Operation Beef — well done!

Today I took delivery of a quarter-ton of meat: 660 pounds of beef and lamb, to be exact. It was quite a morning, and an excellent way to celebrate one’s birth, I think — Happy Beefday to me!

While I am a born-again carnivore, the Potato Non Grata and I are not planning to eat all that meat ourselves. Oh nooooo. I was doing this as a bulk order for the Bay Area Meat CSA, the meat-subscription service I am still struggling to get off the grass after stupidly mentioning the idea in October to the SF Chronicle. BAM CSA (pronounced bamska) has almost 60 members, and over half of them (plus friends) were ordering fresh, not frozen, meat through me as one discounted bulk order. Totals ranged from $20 to a staggering $875, cuts from tri-tip to kidney, and I had to write a check for $4,600. High steaks, indeed.

I’m not going to say where we got it from, because I don’t want the farmer to be overrun. Rest assured that these were 100% pastured, grass-fed cows; in fact, after our delivery, the driver was headed to Chez Panisse.

bamsca_tongue.jpgConsidering the logistics that went into Operation Beef, the delivery went pretty smoothly. Five very nice beef elves showed up at 8 a.m. to label (and in some cases, weigh) individual cuts, then distribute them into the bags and boxes to which I had attached our homemade order forms. We weren’t missing a single thing, and in fact we had an extra tongue. This was because the tongues came two to a vacuum-sealed package, which was kind of a bummer as we had five orders for one tongue each.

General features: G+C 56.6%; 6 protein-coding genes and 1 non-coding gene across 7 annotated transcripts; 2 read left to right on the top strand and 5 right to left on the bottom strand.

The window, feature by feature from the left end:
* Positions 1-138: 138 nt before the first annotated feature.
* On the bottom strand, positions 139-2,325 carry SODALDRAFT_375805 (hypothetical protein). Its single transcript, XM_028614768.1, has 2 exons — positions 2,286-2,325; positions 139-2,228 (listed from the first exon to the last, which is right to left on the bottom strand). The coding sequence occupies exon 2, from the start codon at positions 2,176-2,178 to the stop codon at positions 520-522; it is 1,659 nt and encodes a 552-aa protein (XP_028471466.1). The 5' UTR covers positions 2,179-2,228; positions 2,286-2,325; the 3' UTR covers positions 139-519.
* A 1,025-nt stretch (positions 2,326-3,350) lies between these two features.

I have never seen a cow’s tongue before, or at least one that was not still inside the animal’s mouth. It was disturbingly large, with the thick throat muscle still attached. A very heroic helper volunteered to divide the packages. Like me, she is an ex-vegetarian — there seem to be a lot of us in BAMCSA, I guess because we’re smart enough to recognize that eating meat ethically is an OK choice too.

There are certainly some things I will do differently for our next order. But as with everything in my 35 years…live and loin.

And now, I must stop punning and change my coppery-scented clothing for dinner out. Tonight, I just might order vegetarian.

6 Responsesto “Operation Beef — well done!”

  1. cookiecrumb says:

    Truly amazing. Congratulations; you have a new tiara to wear: The Crown Rib Roast.

  2. Jan says:

    Hi! I saw your article on-line, then looked up your website, and you had already started a CSA!-Great. I wanted you to know that some of us farmers have started meat CSA’s. I deliver half and full shares (10 and 20 lbs) to members once a month. The shares are diversified to reflect the nature of CSA’s -supporting the variety that is grown on the farm- and to support the diversity of species that I care for on my farm. The boxes contain beef, chicken, pork, eggs, and lamb- in that order of quantity. The boxes also have extra’s that go with meat – like garlic & onions or blue & red potatoes.